Creating a creative gaerden the way a person envisions takes heavy handed techniqes at times. Its not the same for all species across the board. I dont know about you but i plant endless summer hydrangea to produce flowers and lots of them. Forcing blooms and creating more new growth is essential for their look. If your more interested in plant "health" then your vision of what a garden needs or should look like then your garden wont become visially what it could be. Gardening is about manipulating, transplanting, and going for a vision. I can make an endless summer half pink and half blue with some half pink and half blue blooms in the middle by manipulating the soil. Its a tough plant and will do fine. Your argument about plant health is valid if the plant had issues. But forcing a healthy plant to do what you want it to do to create a beautiful garden is what gardening is thatall about. When my perenial beds are in full swing i will take pics and repost here to show you waht i have accomplished. I have even forced an apple tree to grow like a vine as a backdrop to a pond i installed. I had never done that before and had that vision and about 12 years ago tried it on that job. Every year i maintain it by pruning it and moving branches and i have created a screen of apple producing foliage that the customers can walk up to without a pole and pick and eat their apples.
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Last edited by punt66; 04-08-2009 at 01:13 PM.
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  #48  
Old 04-08-2009, 01:27 PM
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punt66 punt66 is offline
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Quote:
Originally Posted by BostonBull View Post
there ya go Punt! you finally admitted that your heavy handed techniques aren't what's b est for the plant.

we have to be careful with the information we put out on this and other boards. some unsuspecting homeowner comes on here, sees that you have been cutting lawns for over 15 years and takes your word as gold. different plants call for different situations. in this instance, with a recent transplant a severe, and more than likely unnecessary, cutback like this wasn't the best option. let the plant adjust to its new home and then PRUNE as needed.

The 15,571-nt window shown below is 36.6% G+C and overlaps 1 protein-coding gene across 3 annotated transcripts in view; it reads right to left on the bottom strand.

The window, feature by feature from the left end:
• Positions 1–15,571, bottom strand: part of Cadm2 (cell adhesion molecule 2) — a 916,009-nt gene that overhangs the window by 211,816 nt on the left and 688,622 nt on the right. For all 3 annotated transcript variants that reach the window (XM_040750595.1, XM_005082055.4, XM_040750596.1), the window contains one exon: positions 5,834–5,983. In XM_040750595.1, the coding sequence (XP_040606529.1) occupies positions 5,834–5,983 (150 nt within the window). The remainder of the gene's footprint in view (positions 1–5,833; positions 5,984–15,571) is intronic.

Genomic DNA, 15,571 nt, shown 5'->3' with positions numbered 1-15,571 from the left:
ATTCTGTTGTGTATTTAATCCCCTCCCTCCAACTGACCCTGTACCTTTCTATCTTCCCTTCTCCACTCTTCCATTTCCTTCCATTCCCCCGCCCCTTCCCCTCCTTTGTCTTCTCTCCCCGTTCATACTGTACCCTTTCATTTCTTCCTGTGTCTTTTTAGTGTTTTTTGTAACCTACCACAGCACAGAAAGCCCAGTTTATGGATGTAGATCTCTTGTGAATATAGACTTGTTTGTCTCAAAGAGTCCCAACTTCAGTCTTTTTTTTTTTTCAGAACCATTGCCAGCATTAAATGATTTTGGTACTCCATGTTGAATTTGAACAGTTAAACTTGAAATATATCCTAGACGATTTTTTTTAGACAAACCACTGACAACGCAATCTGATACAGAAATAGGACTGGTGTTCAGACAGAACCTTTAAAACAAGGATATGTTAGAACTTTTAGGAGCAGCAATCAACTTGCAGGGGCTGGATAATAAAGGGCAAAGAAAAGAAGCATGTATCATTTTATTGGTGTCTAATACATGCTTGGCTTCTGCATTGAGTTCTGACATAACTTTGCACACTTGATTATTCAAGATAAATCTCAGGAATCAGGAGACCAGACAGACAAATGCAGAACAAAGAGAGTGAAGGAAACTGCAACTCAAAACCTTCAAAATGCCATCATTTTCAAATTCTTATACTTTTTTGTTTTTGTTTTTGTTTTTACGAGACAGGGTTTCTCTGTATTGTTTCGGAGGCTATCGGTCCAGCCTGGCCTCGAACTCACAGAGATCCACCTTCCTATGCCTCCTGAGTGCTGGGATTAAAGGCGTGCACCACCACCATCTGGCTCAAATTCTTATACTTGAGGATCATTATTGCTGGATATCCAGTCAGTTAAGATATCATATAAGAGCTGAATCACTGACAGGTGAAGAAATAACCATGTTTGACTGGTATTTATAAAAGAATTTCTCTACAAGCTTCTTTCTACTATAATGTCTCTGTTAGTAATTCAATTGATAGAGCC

by the way that was sarcasm just incase you didnt pick up on it. Without visual clues sarcasm on paper can be missed easily. Happens to me often hahha
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  #49  
Old 04-08-2009, 04:28 PM
BostonBull BostonBull is offline
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Originally Posted by punt66 View Post
by the way that was sarcasm just incase you didnt pick up on it. Without visual clues sarcasm on paper can be missed easily. Happens to me often hahha
THAT was too! i know you wouldnt admit to it....

What we have to remember is WE are trained pros with years of experience who know what a plant can and cant survive. Some of these young guys who mow and blow see what we do, and try it and end up spreading cancerous techniques. Worse yet are the poor homeowners who see these remarks and take them as gold......then they start hedge trimming their jap maples, and dogwoods because they see some idiot doing it to the arbovitae!
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  #50  
Old 04-09-2009, 08:20 AM
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Bull, no pics but I'll try to shoot one, as last fall they were cut back. I noticed yesterday that they are just starting to break dormancy. The lawns are all kickin' in so been busy. Punt here's a pic from last summer of my front from the street, taken around mid june?